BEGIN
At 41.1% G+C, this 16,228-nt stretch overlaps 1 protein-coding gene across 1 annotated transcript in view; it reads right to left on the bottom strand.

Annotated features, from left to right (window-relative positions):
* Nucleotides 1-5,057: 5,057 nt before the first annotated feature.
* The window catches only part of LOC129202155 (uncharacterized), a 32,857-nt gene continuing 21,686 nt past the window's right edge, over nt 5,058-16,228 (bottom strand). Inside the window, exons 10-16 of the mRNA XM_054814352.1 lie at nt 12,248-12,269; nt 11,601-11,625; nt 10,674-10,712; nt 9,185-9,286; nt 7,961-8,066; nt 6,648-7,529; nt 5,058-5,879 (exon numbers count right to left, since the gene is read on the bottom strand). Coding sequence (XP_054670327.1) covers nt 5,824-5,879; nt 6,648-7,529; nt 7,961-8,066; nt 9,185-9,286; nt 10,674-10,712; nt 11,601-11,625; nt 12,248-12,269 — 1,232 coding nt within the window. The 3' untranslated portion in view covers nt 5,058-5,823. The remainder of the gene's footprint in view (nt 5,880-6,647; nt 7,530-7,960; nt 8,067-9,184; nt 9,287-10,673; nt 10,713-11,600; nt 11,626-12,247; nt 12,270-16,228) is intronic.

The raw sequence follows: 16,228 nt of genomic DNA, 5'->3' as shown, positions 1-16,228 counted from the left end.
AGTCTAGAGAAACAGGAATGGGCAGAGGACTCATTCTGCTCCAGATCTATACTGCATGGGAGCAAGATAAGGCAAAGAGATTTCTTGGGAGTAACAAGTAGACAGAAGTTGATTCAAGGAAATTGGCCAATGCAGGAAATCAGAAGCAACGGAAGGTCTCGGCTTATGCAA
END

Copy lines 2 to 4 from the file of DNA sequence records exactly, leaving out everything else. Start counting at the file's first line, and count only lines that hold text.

Annotated features, from left to right (window-relative positions):
* Nucleotides 1-5,057: 5,057 nt before the first annotated feature.
* The window catches only part of LOC129202155 (uncharacterized), a 32,857-nt gene continuing 21,686 nt past the window's right edge, over nt 5,058-16,228 (bottom strand). Inside the window, exons 10-16 of the mRNA XM_054814352.1 lie at nt 12,248-12,269; nt 11,601-11,625; nt 10,674-10,712; nt 9,185-9,286; nt 7,961-8,066; nt 6,648-7,529; nt 5,058-5,879 (exon numbers count right to left, since the gene is read on the bottom strand). Coding sequence (XP_054670327.1) covers nt 5,824-5,879; nt 6,648-7,529; nt 7,961-8,066; nt 9,185-9,286; nt 10,674-10,712; nt 11,601-11,625; nt 12,248-12,269 — 1,232 coding nt within the window. The 3' untranslated portion in view covers nt 5,058-5,823. The remainder of the gene's footprint in view (nt 5,880-6,647; nt 7,530-7,960; nt 8,067-9,184; nt 9,287-10,673; nt 10,713-11,600; nt 11,626-12,247; nt 12,270-16,228) is intronic.